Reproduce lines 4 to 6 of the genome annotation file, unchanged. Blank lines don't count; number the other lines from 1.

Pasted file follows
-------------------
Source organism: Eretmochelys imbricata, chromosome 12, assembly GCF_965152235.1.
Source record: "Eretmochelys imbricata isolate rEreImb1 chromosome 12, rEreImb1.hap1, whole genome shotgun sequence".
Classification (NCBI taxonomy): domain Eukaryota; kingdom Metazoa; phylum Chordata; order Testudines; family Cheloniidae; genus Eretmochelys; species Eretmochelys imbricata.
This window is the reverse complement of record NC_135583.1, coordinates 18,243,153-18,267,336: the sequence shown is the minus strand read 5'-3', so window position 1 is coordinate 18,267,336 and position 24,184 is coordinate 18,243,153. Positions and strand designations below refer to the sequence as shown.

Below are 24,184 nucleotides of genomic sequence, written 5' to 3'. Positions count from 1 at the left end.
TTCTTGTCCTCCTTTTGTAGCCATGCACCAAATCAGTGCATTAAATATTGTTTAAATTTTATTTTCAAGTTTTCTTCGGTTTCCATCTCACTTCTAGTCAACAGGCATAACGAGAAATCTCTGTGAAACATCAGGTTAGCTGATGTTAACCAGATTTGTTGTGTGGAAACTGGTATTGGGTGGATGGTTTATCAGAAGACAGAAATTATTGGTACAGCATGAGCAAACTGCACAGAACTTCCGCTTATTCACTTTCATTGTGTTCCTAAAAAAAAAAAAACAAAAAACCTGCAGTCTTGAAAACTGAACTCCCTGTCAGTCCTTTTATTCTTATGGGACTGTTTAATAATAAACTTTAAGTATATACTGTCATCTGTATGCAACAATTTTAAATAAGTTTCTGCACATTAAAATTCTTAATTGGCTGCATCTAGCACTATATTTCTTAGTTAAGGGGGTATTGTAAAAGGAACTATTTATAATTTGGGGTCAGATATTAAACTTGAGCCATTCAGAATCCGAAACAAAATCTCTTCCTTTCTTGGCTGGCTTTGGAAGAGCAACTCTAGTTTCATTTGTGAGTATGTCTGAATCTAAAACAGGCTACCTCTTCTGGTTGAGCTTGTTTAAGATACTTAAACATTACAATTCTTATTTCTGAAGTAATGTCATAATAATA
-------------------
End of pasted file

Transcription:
This window is the reverse complement of record NC_135583.1, coordinates 18,243,153-18,267,336: the sequence shown is the minus strand read 5'-3', so window position 1 is coordinate 18,267,336 and position 24,184 is coordinate 18,243,153. Positions and strand designations below refer to the sequence as shown.

Below are 24,184 nucleotides of genomic sequence, written 5' to 3'. Positions count from 1 at the left end.
TTCTTGTCCTCCTTTTGTAGCCATGCACCAAATCAGTGCATTAAATATTGTTTAAATTTTATTTTCAAGTTTTCTTCGGTTTCCATCTCACTTCTAGTCAACAGGCATAACGAGAAATCTCTGTGAAACATCAGGTTAGCTGATGTTAACCAGATTTGTTGTGTGGAAACTGGTATTGGGTGGATGGTTTATCAGAAGACAGAAATTATTGGTACAGCATGAGCAAACTGCACAGAACTTCCGCTTATTCACTTTCATTGTGTTCCTAAAAAAAAAAAAACAAAAAACCTGCAGTCTTGAAAACTGAACTCCCTGTCAGTCCTTTTATTCTTATGGGACTGTTTAATAATAAACTTTAAGTATATACTGTCATCTGTATGCAACAATTTTAAATAAGTTTCTGCACATTAAAATTCTTAATTGGCTGCATCTAGCACTATATTTCTTAGTTAAGGGGGTATTGTAAAAGGAACTATTTATAATTTGGGGTCAGATATTAAACTTGAGCCATTCAGAATCCGAAACAAAATCTCTTCCTTTCTTGGCTGGCTTTGGAAGAGCAACTCTAGTTTCATTTGTGAGTATGTCTGAATCTAAAACAGGCTACCTCTTCTGGTTGAGCTTGTTTAAGATACTTAAACATTACAATTCTTATTTCTGAAGTAATGTCATAATAATA